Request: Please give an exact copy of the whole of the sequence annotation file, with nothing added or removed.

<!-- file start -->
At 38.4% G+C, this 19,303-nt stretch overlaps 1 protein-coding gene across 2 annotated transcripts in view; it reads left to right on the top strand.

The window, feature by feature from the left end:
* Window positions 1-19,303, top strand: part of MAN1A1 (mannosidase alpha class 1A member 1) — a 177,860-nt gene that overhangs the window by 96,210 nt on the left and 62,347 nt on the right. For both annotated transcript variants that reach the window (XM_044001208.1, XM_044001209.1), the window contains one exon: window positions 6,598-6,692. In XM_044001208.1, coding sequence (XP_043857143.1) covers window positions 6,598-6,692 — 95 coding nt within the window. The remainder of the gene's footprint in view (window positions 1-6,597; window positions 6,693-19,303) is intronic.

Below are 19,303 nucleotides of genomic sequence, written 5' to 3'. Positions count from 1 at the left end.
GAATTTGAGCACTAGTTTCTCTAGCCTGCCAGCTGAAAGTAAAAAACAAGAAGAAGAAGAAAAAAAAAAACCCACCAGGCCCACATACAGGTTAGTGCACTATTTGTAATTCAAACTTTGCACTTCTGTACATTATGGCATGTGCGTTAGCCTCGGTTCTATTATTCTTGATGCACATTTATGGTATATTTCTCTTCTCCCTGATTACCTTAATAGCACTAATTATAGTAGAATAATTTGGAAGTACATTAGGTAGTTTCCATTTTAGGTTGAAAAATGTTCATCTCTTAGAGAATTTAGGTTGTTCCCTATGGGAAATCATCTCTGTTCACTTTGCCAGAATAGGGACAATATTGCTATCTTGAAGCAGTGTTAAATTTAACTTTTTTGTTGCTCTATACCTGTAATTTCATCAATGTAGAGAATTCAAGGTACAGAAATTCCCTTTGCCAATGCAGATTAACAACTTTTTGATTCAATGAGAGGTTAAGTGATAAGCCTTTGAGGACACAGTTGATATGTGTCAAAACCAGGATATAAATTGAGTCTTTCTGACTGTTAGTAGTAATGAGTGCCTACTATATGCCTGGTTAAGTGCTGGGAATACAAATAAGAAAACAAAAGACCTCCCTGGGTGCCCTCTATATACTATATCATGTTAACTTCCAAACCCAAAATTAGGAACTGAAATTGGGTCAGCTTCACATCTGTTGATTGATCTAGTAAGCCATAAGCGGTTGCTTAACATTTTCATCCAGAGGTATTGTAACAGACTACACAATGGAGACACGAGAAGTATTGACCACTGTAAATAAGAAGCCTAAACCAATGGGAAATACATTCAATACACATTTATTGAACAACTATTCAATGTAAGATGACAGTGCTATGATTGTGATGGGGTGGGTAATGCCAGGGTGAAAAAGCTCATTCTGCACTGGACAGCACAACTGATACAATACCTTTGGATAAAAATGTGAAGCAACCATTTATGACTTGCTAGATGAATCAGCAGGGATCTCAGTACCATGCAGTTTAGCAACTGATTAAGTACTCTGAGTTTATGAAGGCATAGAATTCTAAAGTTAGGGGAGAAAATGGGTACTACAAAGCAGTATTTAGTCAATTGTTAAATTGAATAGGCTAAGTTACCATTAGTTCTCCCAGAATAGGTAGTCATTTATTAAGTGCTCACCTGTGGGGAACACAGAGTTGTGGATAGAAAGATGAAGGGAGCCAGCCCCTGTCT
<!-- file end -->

At 38.4% G+C, this 19,303-nt stretch overlaps 1 protein-coding gene across 2 annotated transcripts in view; it reads left to right on the top strand.

The window, feature by feature from the left end:
* Window positions 1-19,303, top strand: part of MAN1A1 (mannosidase alpha class 1A member 1) — a 177,860-nt gene that overhangs the window by 96,210 nt on the left and 62,347 nt on the right. For both annotated transcript variants that reach the window (XM_044001208.1, XM_044001209.1), the window contains one exon: window positions 6,598-6,692. In XM_044001208.1, coding sequence (XP_043857143.1) covers window positions 6,598-6,692 — 95 coding nt within the window. The remainder of the gene's footprint in view (window positions 1-6,597; window positions 6,693-19,303) is intronic.

Below are 19,303 nucleotides of genomic sequence, written 5' to 3'. Positions count from 1 at the left end.
GAATTTGAGCACTAGTTTCTCTAGCCTGCCAGCTGAAAGTAAAAAACAAGAAGAAGAAGAAAAAAAAAAACCCACCAGGCCCACATACAGGTTAGTGCACTATTTGTAATTCAAACTTTGCACTTCTGTACATTATGGCATGTGCGTTAGCCTCGGTTCTATTATTCTTGATGCACATTTATGGTATATTTCTCTTCTCCCTGATTACCTTAATAGCACTAATTATAGTAGAATAATTTGGAAGTACATTAGGTAGTTTCCATTTTAGGTTGAAAAATGTTCATCTCTTAGAGAATTTAGGTTGTTCCCTATGGGAAATCATCTCTGTTCACTTTGCCAGAATAGGGACAATATTGCTATCTTGAAGCAGTGTTAAATTTAACTTTTTTGTTGCTCTATACCTGTAATTTCATCAATGTAGAGAATTCAAGGTACAGAAATTCCCTTTGCCAATGCAGATTAACAACTTTTTGATTCAATGAGAGGTTAAGTGATAAGCCTTTGAGGACACAGTTGATATGTGTCAAAACCAGGATATAAATTGAGTCTTTCTGACTGTTAGTAGTAATGAGTGCCTACTATATGCCTGGTTAAGTGCTGGGAATACAAATAAGAAAACAAAAGACCTCCCTGGGTGCCCTCTATATACTATATCATGTTAACTTCCAAACCCAAAATTAGGAACTGAAATTGGGTCAGCTTCACATCTGTTGATTGATCTAGTAAGCCATAAGCGGTTGCTTAACATTTTCATCCAGAGGTATTGTAACAGACTACACAATGGAGACACGAGAAGTATTGACCACTGTAAATAAGAAGCCTAAACCAATGGGAAATACATTCAATACACATTTATTGAACAACTATTCAATGTAAGATGACAGTGCTATGATTGTGATGGGGTGGGTAATGCCAGGGTGAAAAAGCTCATTCTGCACTGGACAGCACAACTGATACAATACCTTTGGATAAAAATGTGAAGCAACCATTTATGACTTGCTAGATGAATCAGCAGGGATCTCAGTACCATGCAGTTTAGCAACTGATTAAGTACTCTGAGTTTATGAAGGCATAGAATTCTAAAGTTAGGGGAGAAAATGGGTACTACAAAGCAGTATTTAGTCAATTGTTAAATTGAATAGGCTAAGTTACCATTAGTTCTCCCAGAATAGGTAGTCATTTATTAAGTGCTCACCTGTGGGGAACACAGAGTTGTGGATAGAAAGATGAAGGGAGCCAGCCCCTGTCT